Saying Farewell To The Space Shuttle
IRA FLATOW, host:
This is SCIENCE FRIDAY. I'm Ira Flatow.
(Soundbite of archived audio)
Unidentified Man #1: T minus 10, nine, eight, seven, six, five, we've gone for main engine start. We have main engine start.
FLATOW: We have a great big hue. It's really cloud it's like soap. There go the solid rocket boasters. Large white flame. It's not only (unintelligible). It is going straight up into a clear blue sky, beautiful, white, white-hot flame. You can probably hear it by now. It is turning over on its back. It's rotating 90 degrees, heading up, up into the blue sky and out over the Atlantic. There goes a tremendous sound, heading up where there are no clouds, huge flames leaving a white, clean cloud trail down to the ground.
It is now going up. We can see it bending over on its side, 37 seconds into the launch, heading straight up there. It is now turning over even more, looks like a huge Roman candle but a very, very bright flame and white, white smoke coming down. It is now getting smaller, getting out of sight.
Unidentified Man #2: (Unintelligible).
FLATOW: That was 30 years ago, April 12, 1981, the launch of the first orbital shuttle flight Columbia with yours truly doing the play-by-play. It certainly was exciting, as was the landing.
(Soundbite of archived audio)
General CHUCK YEAGER (Air Force): Here she comes. Here she comes, coming down. He's starting to level off his flare now. He's flattening out. He will get ready to slap down the gear any minute yet now. It's not down yet. It's flaring, flaring at about 220. There it comes, the landing gear.
The landing gear is down. Jake's(ph) plane is on the right wing, looking him over, calling out the altitude. That's a - he's in the mirage now. It looks like he's big as a barn. Oh, he's flaring. There's the first touchdown, a beautiful touchdown. He's got it made now. Everybody is so enthused.
(Soundbite of applause)
Gen. YEAGER: God, that's fabulous. There the nose is coming down very slowly. Everything looks beautiful on that big shuttle airplane.
FLATOW: The shuttle has landed on the Rogers dry lakebed in Edwards Air Force Base, California.
That, of course, was General Chuck Yeager, with me providing the commentary as he had landed on that lake so many thousands of times.
The last space shuttle flight is scheduled for June. After that mission of the Shuttle Atlantis, the U.S. space program will be without a way to get astronauts into low-Earth orbit, let alone out of it, to the moon and beyond.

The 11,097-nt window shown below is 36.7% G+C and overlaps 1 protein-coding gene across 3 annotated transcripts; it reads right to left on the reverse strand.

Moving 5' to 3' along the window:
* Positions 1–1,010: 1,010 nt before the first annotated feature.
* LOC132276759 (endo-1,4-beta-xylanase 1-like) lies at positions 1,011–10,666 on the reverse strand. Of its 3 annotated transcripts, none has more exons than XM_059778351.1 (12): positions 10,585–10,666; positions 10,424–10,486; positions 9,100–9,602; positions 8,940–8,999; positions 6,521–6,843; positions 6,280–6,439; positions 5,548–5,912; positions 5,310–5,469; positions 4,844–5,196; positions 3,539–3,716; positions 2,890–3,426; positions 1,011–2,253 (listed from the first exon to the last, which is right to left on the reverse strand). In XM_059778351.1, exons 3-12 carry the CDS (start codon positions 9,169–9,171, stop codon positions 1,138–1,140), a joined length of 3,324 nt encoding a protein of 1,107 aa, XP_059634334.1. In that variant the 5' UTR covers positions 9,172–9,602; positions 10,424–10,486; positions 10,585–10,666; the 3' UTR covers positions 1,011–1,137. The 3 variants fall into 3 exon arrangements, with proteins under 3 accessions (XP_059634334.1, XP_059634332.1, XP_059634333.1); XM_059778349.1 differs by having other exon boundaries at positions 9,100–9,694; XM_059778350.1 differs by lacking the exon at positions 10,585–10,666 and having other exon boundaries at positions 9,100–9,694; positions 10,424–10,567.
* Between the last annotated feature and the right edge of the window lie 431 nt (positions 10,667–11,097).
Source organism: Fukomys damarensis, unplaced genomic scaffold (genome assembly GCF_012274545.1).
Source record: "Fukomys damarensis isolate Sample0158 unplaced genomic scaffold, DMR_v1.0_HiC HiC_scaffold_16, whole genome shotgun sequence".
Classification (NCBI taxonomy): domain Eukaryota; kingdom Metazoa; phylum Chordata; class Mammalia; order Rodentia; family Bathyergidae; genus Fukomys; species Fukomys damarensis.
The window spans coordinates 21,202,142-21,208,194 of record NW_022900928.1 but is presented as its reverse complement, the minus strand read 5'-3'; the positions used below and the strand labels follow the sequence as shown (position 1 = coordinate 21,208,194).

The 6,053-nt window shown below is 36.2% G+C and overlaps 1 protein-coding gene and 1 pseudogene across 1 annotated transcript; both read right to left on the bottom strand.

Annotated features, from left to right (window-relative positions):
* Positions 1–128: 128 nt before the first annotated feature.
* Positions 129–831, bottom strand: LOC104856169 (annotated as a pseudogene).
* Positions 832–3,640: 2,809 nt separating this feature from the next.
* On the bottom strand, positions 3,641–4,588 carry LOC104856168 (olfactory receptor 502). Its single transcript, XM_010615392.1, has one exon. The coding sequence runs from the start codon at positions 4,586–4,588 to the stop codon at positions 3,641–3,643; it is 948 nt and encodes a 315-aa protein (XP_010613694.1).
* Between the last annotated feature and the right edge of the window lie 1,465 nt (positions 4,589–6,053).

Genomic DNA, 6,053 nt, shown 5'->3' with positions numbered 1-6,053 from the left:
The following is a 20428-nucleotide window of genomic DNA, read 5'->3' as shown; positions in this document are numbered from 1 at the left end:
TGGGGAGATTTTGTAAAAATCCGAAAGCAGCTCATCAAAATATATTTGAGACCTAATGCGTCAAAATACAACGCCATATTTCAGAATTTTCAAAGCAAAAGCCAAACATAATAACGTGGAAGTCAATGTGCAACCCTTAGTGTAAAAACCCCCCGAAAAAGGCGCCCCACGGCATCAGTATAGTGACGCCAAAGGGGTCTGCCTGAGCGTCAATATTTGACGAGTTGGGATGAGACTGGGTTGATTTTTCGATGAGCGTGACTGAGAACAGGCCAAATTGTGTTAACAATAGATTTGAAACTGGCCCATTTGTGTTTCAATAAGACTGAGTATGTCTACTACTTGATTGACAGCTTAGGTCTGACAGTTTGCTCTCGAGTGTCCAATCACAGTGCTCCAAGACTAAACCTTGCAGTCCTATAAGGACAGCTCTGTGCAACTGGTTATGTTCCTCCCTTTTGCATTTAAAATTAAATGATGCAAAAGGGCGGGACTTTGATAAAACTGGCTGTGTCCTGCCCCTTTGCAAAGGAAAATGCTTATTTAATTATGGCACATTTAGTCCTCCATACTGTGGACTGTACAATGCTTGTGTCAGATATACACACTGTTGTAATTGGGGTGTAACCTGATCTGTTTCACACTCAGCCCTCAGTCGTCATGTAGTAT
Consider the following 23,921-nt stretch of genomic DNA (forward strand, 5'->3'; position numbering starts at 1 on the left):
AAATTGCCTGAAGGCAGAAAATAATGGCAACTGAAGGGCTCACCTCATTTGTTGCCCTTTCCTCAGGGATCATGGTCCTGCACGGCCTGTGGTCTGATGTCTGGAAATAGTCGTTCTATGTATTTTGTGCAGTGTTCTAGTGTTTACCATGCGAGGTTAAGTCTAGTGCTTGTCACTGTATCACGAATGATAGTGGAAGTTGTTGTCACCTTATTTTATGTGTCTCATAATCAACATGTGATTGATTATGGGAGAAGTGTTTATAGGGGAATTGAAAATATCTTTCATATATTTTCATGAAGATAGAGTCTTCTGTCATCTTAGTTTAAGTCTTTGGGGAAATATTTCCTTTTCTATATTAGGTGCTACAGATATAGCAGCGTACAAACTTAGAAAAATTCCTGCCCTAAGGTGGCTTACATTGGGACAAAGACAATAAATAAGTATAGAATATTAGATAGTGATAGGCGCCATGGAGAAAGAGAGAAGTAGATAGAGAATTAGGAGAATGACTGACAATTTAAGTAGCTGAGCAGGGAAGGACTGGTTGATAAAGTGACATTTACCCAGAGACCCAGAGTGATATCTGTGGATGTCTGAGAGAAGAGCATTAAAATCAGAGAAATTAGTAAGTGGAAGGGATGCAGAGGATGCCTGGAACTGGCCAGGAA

NASA has no immediate plans for a shuttle replacement. There are plans, however, to see if private companies can take over. On Monday, NASA announced that it awarded almost $300 million to four companies working on spaceships that can carry astronauts.
So this hour, we're going to bid a farewell to the shuttle. Thirty years after the program got off the launch pad, how exciting it was back then, and what happened to it in the meantime.
We're going to talk about how it got started, its high points, tragedies and what it was like to ride and work on it.
I will ask you the question: What do you think will be the shuttle's legacy? Our number, 1-800-989-8255. 1-800-989-TALK. You can talk back to us on Twitter. You can tweet us, @scifri, @-S-C-I-F-R-I. You can go to our Facebook page, /scifri, and talk to us on our website at sciencefriday.com.
Let me introduce my first guest. Dr. Jeffrey Hoffman flew five times on the shuttle, including the mission to fix the Hubble Telescope. He's professor of the practice of aerospace engineering in the Department of Aeronautics and Astronautics at MIT, and he was the first person to reach 1,000 hours aboard the space shuttle in flight. He joins us from NPR's Washington, D.C., studios.
Welcome back to SCIENCE FRIDAY, Jeff.
Dr. JEFFREY A. HOFFMAN (Former Shuttle Astronaut; Professor of Aeronautics and Astronautics, MIT): Well, hi, Ira, it's good to work with you again. It's been a while.
FLATOW: It has been a while. Do you remember that first launch?
Dr. HOFFMAN: Oh, I do. I do indeed. I was working with NPR in Houston at the time.
FLATOW: And do you still get chills? I got chills still listening, even, you know, the launch and landing with Chuck Yeager.
Dr. HOFFMAN: Yeah, I mean, that was the first and perhaps the last and only time that we'll have the first launch of a rocket with human beings inside. There was no unmanned test flight before the shuttle took off the first time.
FLATOW: Do you ever get tired of talking about it, what it was like to be up there?
Dr. HOFFMAN: Not really, I've got be honest. I mean, it was an extraordinary experience. I was very, very fortunate, and every time I talk about it, I can relive it a little bit. So I don't get tired.
FLATOW: OK, good, we're going to tap into that. What - take us back to your pre-astronaut days, when you were qualifying to be an astronaut. What was the right stuff? What did you have to have? What kinds of tests did you have to pass to go into the shuttle?
Dr. HOFFMAN: Well, you know, originally you had to be a military test pilot, and although I was always excited about space flight, that was not something that I was interested in.
I became an astrophysicist. I was working with space hardware, putting telescopes up in space, but when the shuttle came along, that had a crew of seven, of which only two had to be pilots.